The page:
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Doctors Plea for Second Opinion


BRADENTON -- Manatee Memorial Hospital CEO Kevin DiLallo and Assistant Administrator Joseph Hwang delivered a presentation at Tuesday's BOCC meeting that took another swing at convincing commissioners to reconsider a sales tax that would pay for indigent health care the hospital provides. The fund that for decades has covered the cost will run out of assets next year.

Last year the county spent $350,000 on a special referendum that, had it passed, would of added a half-cent sales tax to purchases in the county to support the current spending on indigent health care once funding from proceeds of the sale of the county hospital over 30 years ago run out. The measure failed by a whooping two thirds of the votes cast.

Tuesday's rally by doctors and other supporters who benefit from the current methodology was a slightly different angle than what was delivered a year ago. There were different graphs, new acronyms and a song of desperation being sung by those who supported the tax. 

DiLallo spoke about the hospital being a 'safety net hospital,' a part of the county's history that has and feels a responsibility to the community against the criticism the hospital was a for-profit entity. Hwang clearly defined the financial risk and the need to hold on to staff that might flee if compensations takes a dive.

The graphs presented almost seemed a little conjured, there to tell just one side of the story. They were comparative funding practices by other counties with some apples to oranges in the mix, but there is no doubt a shortfall in indigent health care funds coming, compared to what the hospital is used to operating with. 

Commissioners struggled to get cozy with the request while steering away from raising property taxes or any other revenues, except the sales tax. So close to an election, raising taxes is seen as suicide, but there was no doubt the majority of the commission was ultimately in favor of using a sales tax to meet their goal.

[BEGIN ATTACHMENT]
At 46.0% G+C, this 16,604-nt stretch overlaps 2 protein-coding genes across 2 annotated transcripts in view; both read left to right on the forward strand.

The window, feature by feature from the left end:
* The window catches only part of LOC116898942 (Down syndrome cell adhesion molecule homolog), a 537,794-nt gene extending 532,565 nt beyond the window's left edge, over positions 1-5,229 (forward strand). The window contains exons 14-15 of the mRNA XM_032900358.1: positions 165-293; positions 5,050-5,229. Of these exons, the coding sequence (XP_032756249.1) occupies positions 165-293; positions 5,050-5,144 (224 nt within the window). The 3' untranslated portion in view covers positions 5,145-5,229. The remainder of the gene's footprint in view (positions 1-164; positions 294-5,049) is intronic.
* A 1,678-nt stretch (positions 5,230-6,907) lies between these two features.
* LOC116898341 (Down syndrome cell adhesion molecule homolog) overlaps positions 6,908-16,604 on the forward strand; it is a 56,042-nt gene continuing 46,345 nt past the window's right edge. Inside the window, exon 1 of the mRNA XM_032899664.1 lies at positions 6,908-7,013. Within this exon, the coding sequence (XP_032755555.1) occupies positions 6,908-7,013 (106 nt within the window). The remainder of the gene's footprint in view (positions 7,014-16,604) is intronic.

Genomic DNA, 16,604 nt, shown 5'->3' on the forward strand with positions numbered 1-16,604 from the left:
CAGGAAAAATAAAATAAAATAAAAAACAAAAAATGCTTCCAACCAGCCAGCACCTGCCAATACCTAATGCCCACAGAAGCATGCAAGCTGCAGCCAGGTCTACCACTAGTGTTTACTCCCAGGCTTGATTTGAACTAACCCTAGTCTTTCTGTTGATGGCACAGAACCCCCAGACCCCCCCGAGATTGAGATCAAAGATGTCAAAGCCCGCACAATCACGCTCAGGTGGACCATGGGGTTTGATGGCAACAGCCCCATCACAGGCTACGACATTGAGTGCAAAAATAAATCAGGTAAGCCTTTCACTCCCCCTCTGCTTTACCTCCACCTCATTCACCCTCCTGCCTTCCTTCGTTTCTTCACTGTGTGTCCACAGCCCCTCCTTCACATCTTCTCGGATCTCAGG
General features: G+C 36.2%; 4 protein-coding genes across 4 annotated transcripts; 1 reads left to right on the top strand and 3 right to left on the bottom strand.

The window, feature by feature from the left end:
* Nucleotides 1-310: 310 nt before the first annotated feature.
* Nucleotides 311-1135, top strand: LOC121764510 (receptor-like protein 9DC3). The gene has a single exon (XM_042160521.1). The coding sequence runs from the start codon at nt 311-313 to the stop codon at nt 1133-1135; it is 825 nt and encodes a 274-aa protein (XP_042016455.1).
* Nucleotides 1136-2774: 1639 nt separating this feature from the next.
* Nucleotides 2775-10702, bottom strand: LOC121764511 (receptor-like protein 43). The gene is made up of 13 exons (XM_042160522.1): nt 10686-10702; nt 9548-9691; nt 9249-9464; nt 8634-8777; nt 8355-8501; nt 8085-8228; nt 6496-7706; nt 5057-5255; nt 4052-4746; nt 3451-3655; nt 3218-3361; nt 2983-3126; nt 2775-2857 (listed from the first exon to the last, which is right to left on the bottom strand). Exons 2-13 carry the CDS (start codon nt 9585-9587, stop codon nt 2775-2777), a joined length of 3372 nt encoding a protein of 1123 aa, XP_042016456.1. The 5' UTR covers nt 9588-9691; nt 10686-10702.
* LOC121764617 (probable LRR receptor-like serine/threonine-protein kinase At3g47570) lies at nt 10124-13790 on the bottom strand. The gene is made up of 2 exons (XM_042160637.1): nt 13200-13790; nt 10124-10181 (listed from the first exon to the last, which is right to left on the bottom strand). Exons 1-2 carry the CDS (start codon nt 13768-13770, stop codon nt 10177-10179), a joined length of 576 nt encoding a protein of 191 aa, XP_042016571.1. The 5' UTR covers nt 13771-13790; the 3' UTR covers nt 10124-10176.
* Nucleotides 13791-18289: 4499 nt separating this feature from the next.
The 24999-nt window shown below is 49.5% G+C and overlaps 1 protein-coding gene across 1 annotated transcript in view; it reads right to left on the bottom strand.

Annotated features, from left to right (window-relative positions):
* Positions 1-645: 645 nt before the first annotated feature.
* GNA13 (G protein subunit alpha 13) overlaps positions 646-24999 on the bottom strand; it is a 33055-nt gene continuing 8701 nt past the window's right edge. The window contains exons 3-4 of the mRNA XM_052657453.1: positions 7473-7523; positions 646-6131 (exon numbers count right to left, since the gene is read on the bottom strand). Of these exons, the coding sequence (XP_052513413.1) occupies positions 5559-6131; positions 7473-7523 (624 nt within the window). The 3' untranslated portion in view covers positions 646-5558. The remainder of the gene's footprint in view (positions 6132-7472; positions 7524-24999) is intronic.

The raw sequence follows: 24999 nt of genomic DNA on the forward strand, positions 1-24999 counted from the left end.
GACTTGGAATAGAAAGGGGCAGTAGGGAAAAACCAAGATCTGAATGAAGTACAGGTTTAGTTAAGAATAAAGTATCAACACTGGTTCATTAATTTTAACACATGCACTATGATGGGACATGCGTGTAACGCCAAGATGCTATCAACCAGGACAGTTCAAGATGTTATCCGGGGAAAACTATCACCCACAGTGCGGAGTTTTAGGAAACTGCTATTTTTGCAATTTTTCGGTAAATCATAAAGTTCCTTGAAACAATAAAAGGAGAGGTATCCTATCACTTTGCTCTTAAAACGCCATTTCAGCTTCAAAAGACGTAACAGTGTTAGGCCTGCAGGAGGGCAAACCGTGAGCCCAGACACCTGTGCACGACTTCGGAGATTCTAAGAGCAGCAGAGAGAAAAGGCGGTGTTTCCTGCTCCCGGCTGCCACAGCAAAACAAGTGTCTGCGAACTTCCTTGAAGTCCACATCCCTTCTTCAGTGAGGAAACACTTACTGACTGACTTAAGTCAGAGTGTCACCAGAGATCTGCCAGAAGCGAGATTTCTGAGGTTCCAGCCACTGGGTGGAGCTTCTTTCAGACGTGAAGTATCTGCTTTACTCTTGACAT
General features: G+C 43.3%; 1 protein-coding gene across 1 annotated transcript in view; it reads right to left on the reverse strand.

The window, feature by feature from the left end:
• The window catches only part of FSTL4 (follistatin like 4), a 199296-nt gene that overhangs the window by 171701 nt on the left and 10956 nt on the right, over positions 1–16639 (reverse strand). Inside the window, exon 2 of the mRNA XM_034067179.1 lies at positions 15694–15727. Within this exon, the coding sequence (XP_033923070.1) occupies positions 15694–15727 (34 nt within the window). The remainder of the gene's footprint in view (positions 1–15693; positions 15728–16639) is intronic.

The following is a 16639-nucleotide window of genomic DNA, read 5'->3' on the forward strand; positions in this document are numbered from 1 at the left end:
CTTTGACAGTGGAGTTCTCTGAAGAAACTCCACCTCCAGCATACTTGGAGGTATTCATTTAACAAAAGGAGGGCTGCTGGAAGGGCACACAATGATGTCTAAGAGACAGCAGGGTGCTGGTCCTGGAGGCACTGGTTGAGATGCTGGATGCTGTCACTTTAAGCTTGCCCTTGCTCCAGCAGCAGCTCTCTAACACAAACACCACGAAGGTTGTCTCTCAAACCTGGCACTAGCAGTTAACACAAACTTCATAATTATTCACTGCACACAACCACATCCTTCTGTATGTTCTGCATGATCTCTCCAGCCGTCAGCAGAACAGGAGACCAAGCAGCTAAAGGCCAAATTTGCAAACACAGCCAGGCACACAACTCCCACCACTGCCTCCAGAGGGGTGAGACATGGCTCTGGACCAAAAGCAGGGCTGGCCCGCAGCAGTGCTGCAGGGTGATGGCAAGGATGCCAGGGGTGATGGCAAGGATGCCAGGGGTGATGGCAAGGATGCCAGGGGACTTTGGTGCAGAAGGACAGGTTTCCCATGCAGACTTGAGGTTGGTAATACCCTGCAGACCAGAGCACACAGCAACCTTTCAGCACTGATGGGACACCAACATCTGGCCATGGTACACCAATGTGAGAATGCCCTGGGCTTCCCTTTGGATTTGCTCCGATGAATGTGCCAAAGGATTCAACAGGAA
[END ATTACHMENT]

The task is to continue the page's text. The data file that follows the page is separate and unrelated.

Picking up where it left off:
The county sends dollars to Tallahassee, and they are returned with a close to one-on-one match. Currently the $12 million need for the program comes from the county sending $6.9 million to the capitol, which matches it with $5.9 million and then returns $12.8 million to the county to be spent on health care.

The county, coincidentally, has $6.9 million left in the fund that has paid the cost for the past three decades. Capital shortfalls, a recession and non-discretionary spending slowly collapsed a fund that was designed to last much longer. 

After the presentation, all stakeholders left, and during commissioner comments members approved a motion that requested the County Administrator, Ed Hunzeker to conceive a budget by October, that includes a contract with some kind of fiscal relief for Manatee Memorial's indigent health care cost. A big order to be sure, but the board seems to finds the dollars for everything they want to happen. I guess we'll see how much they want this.    


BOCC Needs to Look North to Solve Indigent Care Funding

Published Sunday, September 7, 2014 12:10 am


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